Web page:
Western Europe and Scandinavia

Basic facts about Western Europe and Scandinavia

It should be easy to guess – this part of my blog is dedicated to the region comprising countries of the western part of Europe and Scandinavia. In particular, the major countries of this region are Austria, Belgium, France, Germany, Luxembourg, Netherlands and Switzerland. Concerning this blog, Scandinavian countries are meant Denmark, Finland, Iceland, Sweden and Norway.
Sometimes, you may often find Spain and Portugal listed rather as Western European countries because those are very similar. However, Spain, Portugal have much warmer climate and even Atlantic islands used by holiday makers (both are still mentioned below because it is sometimes difficult to separate European countries within a region).

Population of the Western Europe (the countries mentioned above) is around 252 million, with total area of 1.7 million square kilometres. For comparison, the total area of Western Europe is somewhere between Mongolia and Mexico, with almost the same size as Alaska state in the USA. In terms of population, Western Europe is slightly less populated than Indonesia. Germany, France and Spain together contribute towards more than three-quarters of the total territory and more than 80% of the total population of Western Europe. The largest territory belongs to France (551,695 square kilometres). The most populated countries of the region are Germany (over 83 million inhabitants) and France (over 65 million people).
Territories of either Sweden or Norway are larger than Germany (still slightly smaller than France), however, population density in Scandinavian countries is quite low – 14 people per square kilometre in Norway, 16 in Finland and 25 in Sweden. For comparison, the average population density in Germany and France is 240 and 119 people per square kilometre accordingly.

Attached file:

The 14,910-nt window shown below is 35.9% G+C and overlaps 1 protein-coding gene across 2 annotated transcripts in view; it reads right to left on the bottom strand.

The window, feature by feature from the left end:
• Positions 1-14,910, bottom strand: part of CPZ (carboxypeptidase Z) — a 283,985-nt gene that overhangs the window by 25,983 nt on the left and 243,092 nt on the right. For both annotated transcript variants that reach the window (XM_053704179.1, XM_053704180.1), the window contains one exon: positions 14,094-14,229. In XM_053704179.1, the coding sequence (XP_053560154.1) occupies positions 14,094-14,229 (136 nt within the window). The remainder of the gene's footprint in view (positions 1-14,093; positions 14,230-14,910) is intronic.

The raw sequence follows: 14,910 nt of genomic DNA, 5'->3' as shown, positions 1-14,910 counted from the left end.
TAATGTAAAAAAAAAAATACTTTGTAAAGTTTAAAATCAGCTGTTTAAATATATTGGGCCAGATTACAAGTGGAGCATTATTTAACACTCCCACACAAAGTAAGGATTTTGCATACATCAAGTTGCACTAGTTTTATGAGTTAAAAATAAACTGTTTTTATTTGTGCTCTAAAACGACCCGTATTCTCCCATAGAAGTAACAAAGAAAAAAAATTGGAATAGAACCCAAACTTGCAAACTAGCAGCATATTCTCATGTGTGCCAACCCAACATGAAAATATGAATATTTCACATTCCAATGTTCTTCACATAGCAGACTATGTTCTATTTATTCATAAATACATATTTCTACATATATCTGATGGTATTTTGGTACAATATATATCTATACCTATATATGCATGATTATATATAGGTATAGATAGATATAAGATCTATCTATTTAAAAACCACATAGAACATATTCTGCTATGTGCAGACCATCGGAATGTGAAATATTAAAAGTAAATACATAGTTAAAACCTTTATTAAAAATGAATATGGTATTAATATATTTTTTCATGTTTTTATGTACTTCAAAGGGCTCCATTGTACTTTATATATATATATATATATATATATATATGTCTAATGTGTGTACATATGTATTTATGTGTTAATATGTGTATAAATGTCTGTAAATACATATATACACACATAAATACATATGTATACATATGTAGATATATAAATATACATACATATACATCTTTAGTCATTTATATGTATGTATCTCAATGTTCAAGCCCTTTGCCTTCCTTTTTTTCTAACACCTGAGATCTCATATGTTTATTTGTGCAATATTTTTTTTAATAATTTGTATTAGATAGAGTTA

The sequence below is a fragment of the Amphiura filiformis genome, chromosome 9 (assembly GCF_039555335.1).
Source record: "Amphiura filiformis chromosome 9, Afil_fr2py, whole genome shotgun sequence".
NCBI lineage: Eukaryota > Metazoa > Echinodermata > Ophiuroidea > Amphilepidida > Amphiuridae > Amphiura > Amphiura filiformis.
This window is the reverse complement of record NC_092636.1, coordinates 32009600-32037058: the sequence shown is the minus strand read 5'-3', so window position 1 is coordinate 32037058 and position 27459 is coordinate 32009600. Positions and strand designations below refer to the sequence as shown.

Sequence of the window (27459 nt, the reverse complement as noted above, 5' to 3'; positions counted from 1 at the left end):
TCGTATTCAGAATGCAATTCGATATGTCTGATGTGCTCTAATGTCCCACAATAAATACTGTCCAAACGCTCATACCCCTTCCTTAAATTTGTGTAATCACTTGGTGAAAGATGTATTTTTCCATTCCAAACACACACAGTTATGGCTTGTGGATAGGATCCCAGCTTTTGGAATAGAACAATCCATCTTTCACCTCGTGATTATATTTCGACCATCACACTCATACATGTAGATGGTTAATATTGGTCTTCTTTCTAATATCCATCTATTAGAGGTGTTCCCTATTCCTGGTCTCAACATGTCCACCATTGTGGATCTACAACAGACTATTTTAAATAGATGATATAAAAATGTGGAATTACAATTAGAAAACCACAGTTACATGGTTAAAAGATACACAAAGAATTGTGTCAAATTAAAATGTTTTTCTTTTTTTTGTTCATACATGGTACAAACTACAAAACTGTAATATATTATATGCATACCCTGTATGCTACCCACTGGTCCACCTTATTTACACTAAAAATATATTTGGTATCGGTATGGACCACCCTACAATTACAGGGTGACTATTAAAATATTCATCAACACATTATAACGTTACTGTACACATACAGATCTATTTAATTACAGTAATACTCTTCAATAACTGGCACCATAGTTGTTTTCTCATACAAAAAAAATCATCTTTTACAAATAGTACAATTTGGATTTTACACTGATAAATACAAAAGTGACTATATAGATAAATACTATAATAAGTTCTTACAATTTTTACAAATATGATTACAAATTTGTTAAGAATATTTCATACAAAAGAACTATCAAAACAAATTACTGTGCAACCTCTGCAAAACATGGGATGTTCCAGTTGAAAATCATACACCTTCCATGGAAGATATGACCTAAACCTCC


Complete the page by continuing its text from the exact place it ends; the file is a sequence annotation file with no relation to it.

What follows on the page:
Other interesting and useful facts

The highest and most extensive mountain range in Europe are Alps; they stretch across eight Alpine countries. The highest points of the whole region are Mont Blanc (France/Italy- 4,809 metres above sea level), Dufourspitze (Switzerland, 4,634 metres) and Grossglockner (Austria, 3,798 metres), both of them are located in the Alps.
Six European countries signed the Treaty of Rome in 1957, which was the beginning of establishing the European Union. The EU was formally created when the Maastricht Treaty was signed in 1992. This agreement came on 1 November 1993 and currently there are 27 EU Member States. Could be 20 but the United Kingdom left the EU on 31 December 2020.

It is easy to travel within most parts of the EU as there are no passport controls within the Schengen Area. In addition, a monetary union was established in 1999 – nineteen countries used the euro currency in 2020. The Schengen Area consists of 26 states, four of which (Switzerland, Lichtenstein, Norway and Iceland) do not formally belong to the EU.
The most visited country in Europe is France (86.9 million visitors in 2018). Such a relatively small country as Austria experienced the arrival of 29.5 million visitors, which is even more than Greece has had. The French capital Paris is the most visited city in Europe (15,834.2 million visitors in 2018). The second most visited city of the Western Europe region is the capital of the Netherlands Amsterdam (7,848.0 million visitors in 2018).
It is quite interesting that three of the Scandinavian countries, Denmark, Norway and Sweden, still are monarchies with a parliamentary system, two others, Finland and Iceland, are parliamentary republics like the majority of the Western European countries.
To read more about these countries, follow the links to the blog posts below: